Attenuation To reduce in energy; the reduction of electrical or acoustic signal strength as it passed through matter or an electrical component.
Attenuator A device with a variable resistance used to control the level of an electric signal. In acoustics this is any material that reduced the energy of a sonic component.
Audio Most often referring to electrical signals resulting from the sound pressure wave being converted into electrical energy.
Audio Frequency In audio we work within the frequency spectrum that lies between 20Hz and 20kHz. This is the scope of human hearing. Any frequency that lies within this frequency range is referred to as an audio frequency.
Audio Spectrum (human hearing and music) The audio spectrum is the frequency bandwidth between 20Hz and 20kHz. This is the scope of human hearing and in audio we usually limit our bandwidth of operation to this frequency bandwidth.
Auditory Pertaining to hearing, to the sense of hearing or anything associated with the organs of hearing.
Auditory Cortex This is the sensory area of the temporal cortex that is associated with the organ of hearing called the auditory area.
Auditory System The sensory system for hearing.
Auto Locator This is a remote control device that is part of a tape machine that provides the tape operator with all the functionality that they need for a recording session.
Automatic Gain Control (Automatic Volume Control)
A compressor with a very long release time used to keep the volume of the audio very constant.
Automation In consoles, a feature that lets the engineer program control changes (such as fader level) so on playback of the recording these changes happen automatically. Automation can is often done graphically in many modern DAW’s like Logic or Protools. A line is simply draw on along the track and then whichever component is being automated follows that line of automation. This is most often done with volume.
Aux Send (Auxiliary Send) This is a control used to adjust the level of a signal sent from the console or track input channel to the auxiliary equipment through the aux buss. For example, if there was a vocal on a channel an adjustable amount of that vocal could be sent to another location like a reverb unit. The vocal level on the channel that the signal originated would be unaffected. It can be thought of as a copy of what is happening on the original channel and the amount of that copy being sent can be varied according to how much the engineer needs.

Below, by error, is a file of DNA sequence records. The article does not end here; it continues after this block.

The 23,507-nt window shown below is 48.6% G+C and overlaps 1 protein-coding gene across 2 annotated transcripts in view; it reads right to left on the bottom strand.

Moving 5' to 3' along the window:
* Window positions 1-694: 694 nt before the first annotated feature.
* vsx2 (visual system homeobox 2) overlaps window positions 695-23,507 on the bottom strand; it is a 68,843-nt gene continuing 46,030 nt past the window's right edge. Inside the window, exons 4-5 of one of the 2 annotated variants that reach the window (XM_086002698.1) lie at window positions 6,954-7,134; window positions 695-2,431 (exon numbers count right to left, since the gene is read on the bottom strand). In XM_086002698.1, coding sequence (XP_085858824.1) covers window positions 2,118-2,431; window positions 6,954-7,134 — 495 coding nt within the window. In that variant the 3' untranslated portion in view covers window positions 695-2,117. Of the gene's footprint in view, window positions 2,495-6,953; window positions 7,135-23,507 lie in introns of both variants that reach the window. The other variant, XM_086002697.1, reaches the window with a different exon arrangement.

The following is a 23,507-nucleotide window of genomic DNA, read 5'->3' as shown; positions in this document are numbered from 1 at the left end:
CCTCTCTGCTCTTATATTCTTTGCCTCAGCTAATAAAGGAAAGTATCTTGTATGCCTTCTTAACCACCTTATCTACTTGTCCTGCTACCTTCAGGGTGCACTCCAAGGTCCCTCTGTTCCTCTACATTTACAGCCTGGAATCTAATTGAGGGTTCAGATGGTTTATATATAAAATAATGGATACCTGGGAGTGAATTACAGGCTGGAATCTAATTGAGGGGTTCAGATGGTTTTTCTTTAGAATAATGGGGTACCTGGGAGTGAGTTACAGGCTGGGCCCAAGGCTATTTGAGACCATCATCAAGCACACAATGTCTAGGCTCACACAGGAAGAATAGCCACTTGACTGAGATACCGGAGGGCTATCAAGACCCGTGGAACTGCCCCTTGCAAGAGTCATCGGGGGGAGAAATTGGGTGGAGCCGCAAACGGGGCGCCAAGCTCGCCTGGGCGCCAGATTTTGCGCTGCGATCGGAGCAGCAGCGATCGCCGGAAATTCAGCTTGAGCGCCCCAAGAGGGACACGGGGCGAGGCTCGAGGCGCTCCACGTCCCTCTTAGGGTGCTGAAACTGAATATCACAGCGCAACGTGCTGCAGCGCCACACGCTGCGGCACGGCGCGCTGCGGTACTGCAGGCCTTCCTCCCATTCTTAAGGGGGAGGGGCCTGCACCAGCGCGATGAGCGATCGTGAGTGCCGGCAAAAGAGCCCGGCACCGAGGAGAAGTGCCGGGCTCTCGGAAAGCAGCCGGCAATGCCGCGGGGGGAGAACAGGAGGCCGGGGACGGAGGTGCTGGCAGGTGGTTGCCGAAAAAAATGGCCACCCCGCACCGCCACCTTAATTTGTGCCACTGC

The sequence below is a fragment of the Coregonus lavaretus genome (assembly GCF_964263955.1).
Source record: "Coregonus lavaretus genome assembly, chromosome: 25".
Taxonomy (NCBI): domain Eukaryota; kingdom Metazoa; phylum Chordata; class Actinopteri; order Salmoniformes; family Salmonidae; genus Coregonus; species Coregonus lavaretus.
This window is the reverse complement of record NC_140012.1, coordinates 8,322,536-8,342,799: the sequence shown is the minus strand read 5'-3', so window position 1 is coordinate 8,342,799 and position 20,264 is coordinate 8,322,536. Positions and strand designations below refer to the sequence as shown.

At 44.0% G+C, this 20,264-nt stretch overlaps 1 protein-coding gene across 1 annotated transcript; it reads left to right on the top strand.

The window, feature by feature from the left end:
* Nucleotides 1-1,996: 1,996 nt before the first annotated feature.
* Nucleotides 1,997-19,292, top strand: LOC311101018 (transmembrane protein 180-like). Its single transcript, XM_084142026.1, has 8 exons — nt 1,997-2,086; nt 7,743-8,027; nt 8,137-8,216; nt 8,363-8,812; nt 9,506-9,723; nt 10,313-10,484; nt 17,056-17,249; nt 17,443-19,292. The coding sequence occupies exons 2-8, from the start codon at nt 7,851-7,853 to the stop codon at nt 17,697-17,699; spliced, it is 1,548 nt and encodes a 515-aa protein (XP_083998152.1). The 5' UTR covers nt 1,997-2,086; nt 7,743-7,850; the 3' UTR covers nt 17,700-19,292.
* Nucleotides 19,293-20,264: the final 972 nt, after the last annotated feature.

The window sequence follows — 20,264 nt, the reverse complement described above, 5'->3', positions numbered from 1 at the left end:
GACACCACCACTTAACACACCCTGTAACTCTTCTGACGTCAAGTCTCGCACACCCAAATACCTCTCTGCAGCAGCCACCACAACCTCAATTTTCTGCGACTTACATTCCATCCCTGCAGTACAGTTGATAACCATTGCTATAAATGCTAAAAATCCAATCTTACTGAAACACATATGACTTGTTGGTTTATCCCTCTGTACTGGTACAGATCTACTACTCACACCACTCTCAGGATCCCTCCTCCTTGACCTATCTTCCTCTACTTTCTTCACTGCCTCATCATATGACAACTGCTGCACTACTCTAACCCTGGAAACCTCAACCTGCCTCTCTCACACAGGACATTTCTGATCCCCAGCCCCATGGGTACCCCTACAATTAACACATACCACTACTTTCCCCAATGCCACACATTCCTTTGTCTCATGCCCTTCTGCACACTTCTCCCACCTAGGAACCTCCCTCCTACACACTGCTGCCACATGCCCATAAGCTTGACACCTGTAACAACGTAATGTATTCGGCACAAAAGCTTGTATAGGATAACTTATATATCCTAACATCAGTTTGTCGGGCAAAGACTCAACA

Auxiliary Equipment Any peripheral electronic devices that are not in direct communication (or under the control of) to the central processing unit. This may be a reverb unit or any other effects processor that is not attached to the console or computer and signals are required to be sent to those devices and then returned to the central place of processing.
Auxiliary Input or Return A gateway back into the sound desk or channel for a signal that has been sent to a piece of outboard equipment via an auxiliary send. This is the point of return for that signal.
Auxiliary Output or Send An additional output from a sound console or within the DAW that can be used for monitoring without needing to use the main outputs. Each input channel will have a path to the Aux buss. This can be used to feed a signal to an effects processor. (see Auxiliary Return).
Axis This is essentially one, two or three reference lines in coordinate geometry used to locate a point on a plane or in 3-dimensional space. This is most often used in relation to the placement of microphones in reference to their polar pick up patterns with respect to the instrument that is being recorded. The axis is an arbitrary line of reference to the orientation of that microphone in space.
Axial Mode These are standing waves that form within a room between parallel surfaces. There will be three main axes for modes to form in a standard cubic or rectangular room.
Azimuth In audio this is the angle between the head gap and the tape.
Azimuth Alignment This is the process of setting the optimal angle for tape function between the head gap and the tape.

Sydney Recording Studios